Disappointing retail data out of the US weighed on the market last night as American stocks struggled to make gains.
The consensus was that sales would rise by 0.4 per cent, but instead, sales rose by just 0.1 per cent, with sales ex-auto and gas off 0.1 per cent. Soft numbers for sure, although that follows strong gains of about 1.5 per cent the month prior following upward revisions to past data.
Still, equities didn’t weaken and that’s saying something after the strong gains in the prior session. It was probably those upward revisions and the fact spending growth last month was its highest since 2010 that buoyed the market and helped stave off a worse result following the headlines.
Equities on Wall Street rose 0.04 per cent on the S&P500 (1897), with the Dow about 19pts higher at 16715. By sector, there wasn’t really much in it, although tech stocks on the Nasdaq underperformed with a 0.3 per cent loss (4130) on that index. Otherwise, in Europe the Dax was 0.5 per cent , the CaC was 0.3 per cent higher and the FTSE100 rose 0.3 per cent as well.
Commodities generally had a mixed session with small moves either side of zero. That is except crude and especially WTI, which rose 1.2 per cent ($101.8), while Brent rose 0.8 per cent to $109.3. This, in part, followed comments by the US government that it was reconsidering its ban of domestic crude exports. The other part, of course, are events in Ukraine, with separatists seeking to join Russia. Otherwise gold fell a couple of dollars to $1293, silver was flat and copper was off 0.5 per cent.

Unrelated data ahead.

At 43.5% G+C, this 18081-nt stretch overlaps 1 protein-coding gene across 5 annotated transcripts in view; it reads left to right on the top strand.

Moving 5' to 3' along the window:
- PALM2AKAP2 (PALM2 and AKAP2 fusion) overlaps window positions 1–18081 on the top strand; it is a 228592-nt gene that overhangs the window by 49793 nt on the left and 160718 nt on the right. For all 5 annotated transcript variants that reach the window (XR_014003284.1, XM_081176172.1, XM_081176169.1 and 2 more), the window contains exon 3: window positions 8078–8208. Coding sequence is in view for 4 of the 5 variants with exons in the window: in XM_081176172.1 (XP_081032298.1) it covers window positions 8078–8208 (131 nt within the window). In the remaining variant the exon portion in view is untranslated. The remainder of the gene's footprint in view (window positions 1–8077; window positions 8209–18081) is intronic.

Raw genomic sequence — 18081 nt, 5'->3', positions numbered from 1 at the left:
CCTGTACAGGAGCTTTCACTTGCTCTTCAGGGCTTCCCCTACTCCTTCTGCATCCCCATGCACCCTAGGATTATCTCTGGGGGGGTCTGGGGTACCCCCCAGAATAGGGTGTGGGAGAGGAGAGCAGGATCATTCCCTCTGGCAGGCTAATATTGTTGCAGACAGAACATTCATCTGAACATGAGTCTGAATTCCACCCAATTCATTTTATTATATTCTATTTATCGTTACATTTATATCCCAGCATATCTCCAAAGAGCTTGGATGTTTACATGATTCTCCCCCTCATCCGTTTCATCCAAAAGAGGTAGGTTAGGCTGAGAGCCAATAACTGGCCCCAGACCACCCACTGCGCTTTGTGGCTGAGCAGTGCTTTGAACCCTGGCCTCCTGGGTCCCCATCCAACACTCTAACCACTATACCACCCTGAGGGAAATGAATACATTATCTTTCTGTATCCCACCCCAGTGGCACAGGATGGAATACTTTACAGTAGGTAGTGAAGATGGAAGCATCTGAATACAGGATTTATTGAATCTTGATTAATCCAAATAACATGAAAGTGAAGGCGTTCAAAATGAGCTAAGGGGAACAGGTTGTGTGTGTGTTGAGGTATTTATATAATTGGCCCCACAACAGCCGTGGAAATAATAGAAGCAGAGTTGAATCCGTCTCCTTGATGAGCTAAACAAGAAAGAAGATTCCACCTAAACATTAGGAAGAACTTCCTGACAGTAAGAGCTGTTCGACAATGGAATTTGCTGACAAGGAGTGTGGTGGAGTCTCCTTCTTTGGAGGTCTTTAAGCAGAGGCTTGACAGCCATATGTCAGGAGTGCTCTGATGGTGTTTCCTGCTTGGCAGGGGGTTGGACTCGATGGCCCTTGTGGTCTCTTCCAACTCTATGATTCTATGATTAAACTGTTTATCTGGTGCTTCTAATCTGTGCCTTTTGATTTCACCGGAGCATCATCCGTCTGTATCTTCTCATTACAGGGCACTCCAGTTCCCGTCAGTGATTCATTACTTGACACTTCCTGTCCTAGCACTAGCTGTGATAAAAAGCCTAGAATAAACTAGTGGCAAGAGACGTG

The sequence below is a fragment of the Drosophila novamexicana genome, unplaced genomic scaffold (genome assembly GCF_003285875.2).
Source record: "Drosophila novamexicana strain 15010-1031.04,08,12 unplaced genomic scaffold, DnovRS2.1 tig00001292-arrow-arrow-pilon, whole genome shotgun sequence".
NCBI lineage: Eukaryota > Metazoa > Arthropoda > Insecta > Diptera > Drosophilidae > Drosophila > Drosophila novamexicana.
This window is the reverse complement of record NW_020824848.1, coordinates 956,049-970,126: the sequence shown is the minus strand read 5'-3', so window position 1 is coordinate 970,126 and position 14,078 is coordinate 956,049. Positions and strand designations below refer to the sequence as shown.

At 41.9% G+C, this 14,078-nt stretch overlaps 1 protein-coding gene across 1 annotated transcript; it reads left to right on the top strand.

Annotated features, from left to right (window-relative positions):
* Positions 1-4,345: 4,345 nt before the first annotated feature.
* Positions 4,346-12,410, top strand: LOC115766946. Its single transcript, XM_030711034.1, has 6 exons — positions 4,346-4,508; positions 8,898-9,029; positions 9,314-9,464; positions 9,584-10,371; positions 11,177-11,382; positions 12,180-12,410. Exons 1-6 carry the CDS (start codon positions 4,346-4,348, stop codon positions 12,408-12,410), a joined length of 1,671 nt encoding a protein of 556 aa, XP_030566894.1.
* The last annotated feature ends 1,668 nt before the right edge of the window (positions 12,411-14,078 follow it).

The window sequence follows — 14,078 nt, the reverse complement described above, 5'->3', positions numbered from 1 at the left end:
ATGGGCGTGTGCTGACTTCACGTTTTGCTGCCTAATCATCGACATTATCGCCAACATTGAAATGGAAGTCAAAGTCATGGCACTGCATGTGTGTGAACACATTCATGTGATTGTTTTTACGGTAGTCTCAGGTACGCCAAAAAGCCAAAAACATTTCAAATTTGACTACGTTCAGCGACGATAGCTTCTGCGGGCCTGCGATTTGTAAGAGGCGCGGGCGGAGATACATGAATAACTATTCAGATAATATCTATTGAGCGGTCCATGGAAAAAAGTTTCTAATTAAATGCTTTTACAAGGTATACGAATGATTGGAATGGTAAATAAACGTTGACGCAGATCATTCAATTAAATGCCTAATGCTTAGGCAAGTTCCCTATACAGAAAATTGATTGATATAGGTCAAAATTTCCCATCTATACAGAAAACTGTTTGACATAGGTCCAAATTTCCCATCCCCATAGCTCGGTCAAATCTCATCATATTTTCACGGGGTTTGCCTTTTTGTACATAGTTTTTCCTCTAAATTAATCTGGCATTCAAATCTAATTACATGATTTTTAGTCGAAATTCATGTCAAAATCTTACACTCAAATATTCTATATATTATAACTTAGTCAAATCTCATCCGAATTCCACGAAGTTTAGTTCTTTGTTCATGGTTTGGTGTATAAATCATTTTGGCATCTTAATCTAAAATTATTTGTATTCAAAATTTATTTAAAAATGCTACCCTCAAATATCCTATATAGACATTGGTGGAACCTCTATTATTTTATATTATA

Rates fell overnight as US Treasuries rallied in the wake of those retail sales figures. From a high yield of 2.655 per cent just before the figures were released, the 10 year yield was then 5bp lower for the session, closing at 2.609 per cent. The 5 year yield followed a similar pattern, falling 5bp to 1.613 per cent, while the 2 year sits at 0.375 per cent.
Forex markets drove euro down overnight, the unit falling about 60pips to 1.3702 in largely one-way traffic. Sterling followed suit, falling 40pips to 1.6826 while Yen was at 102.27. As for the Australian dollar, the unit was little changed at 0.9358 with a high around 0.9382. There wasn’t a lot of action around the budget, a modest bid developed about 30 minutes after, but that was about it.
Elsewhere, business sales out of the US were strong, rising by 1 per cent in March with inventories rising 0.4 per cent. Import prices were then reported to have dropped 0.4 per cent in April, leading to a 0.3 per cent annual decline. Chinese data out yesterday showed industrial production expanding at an 8.7 per cent annual pace, down from 8.8 per cent last month. Retail sales surged 11.9 per cent, after a 12.2 per cent gain, while fixed asset investment was strong, rising 17.3 per cent after a 17.6 per cent annual gain last month. Finally in Germany, the ZEW survey of investor sentiment shows perceptions of the current situation improved, the index rising to 62.1 from 59.5. Economic sentiment fell however, the index slipping to 33.1 from 43.2.
In markets today, the SPI suggests Aussie stocks will be flat today following the US lead and it’ll be pretty flat in terms of data as well -- there isn’t much for our region. Tonight, key data includes the UK employment numbers, Euro one industrial production, and the Bank of England’s inflation report. For the US, only producer prices are due.
Have a great day.